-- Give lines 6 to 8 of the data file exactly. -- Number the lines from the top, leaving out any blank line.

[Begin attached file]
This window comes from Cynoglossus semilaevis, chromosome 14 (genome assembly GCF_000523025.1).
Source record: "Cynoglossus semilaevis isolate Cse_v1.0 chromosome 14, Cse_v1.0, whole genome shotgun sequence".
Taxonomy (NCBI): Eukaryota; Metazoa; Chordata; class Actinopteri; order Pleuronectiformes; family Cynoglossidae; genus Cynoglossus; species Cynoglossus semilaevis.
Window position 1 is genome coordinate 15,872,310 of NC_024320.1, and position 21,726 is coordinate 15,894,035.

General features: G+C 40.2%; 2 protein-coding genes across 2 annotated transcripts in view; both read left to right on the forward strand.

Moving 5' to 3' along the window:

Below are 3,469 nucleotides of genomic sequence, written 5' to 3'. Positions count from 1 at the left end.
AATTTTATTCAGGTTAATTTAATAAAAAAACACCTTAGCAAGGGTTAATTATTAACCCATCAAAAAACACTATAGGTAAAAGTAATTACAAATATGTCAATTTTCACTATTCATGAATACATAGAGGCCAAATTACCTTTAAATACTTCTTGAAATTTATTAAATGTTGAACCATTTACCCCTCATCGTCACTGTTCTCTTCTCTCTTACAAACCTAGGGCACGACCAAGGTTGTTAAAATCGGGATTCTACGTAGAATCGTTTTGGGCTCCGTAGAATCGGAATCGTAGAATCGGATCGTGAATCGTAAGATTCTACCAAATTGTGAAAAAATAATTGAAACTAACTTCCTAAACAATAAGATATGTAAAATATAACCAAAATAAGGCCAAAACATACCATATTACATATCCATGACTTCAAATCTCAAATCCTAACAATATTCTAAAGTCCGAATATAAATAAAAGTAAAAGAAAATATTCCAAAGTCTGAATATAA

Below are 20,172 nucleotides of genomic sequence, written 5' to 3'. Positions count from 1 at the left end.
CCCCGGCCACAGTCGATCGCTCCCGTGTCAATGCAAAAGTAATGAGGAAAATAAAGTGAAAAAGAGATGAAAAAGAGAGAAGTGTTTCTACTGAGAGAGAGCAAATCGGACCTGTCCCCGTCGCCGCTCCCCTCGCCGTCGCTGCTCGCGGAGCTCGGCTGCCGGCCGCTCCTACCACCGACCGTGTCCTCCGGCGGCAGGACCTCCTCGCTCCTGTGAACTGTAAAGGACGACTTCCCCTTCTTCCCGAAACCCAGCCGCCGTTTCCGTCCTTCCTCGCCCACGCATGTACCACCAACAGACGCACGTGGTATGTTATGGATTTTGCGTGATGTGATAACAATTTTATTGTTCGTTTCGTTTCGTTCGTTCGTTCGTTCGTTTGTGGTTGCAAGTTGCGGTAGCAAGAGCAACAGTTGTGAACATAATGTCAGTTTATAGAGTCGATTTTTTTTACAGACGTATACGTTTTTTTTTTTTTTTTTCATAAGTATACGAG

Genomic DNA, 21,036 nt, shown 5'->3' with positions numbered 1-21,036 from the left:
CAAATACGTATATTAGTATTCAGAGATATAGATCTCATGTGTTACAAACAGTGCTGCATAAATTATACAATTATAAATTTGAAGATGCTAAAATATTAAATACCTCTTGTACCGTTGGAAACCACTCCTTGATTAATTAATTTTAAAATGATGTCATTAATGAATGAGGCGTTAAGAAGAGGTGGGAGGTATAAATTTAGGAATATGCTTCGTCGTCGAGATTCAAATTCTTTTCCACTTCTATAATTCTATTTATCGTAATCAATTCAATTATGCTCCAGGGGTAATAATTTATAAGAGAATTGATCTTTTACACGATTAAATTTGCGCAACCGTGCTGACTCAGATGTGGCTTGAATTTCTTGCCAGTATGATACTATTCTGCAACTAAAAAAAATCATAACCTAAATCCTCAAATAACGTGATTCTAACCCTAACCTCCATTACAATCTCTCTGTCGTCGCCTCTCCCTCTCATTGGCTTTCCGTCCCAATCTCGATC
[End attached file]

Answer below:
Moving 5' to 3' along the window:

Below are 3,469 nucleotides of genomic sequence, written 5' to 3'. Positions count from 1 at the left end.
AATTTTATTCAGGTTAATTTAATAAAAAAACACCTTAGCAAGGGTTAATTATTAACCCATCAAAAAACACTATAGGTAAAAGTAATTACAAATATGTCAATTTTCACTATTCATGAATACATAGAGGCCAAATTACCTTTAAATACTTCTTGAAATTTATTAAATGTTGAACCATTTACCCCTCATCGTCACTGTTCTCTTCTCTCTTACAAACCTAGGGCACGACCAAGGTTGTTAAAATCGGGATTCTACGTAGAATCGTTTTGGGCTCCGTAGAATCGGAATCGTAGAATCGGATCGTGAATCGTAAGATTCTACCAAATTGTGAAAAAATAATTGAAACTAACTTCCTAAACAATAAGATATGTAAAATATAACCAAAATAAGGCCAAAACATACCATATTACATATCCATGACTTCAAATCTCAAATCCTAACAATATTCTAAAGTCCGAATATAAATAAAAGTAAAAGAAAATATTCCAAAGTCTGAATATAA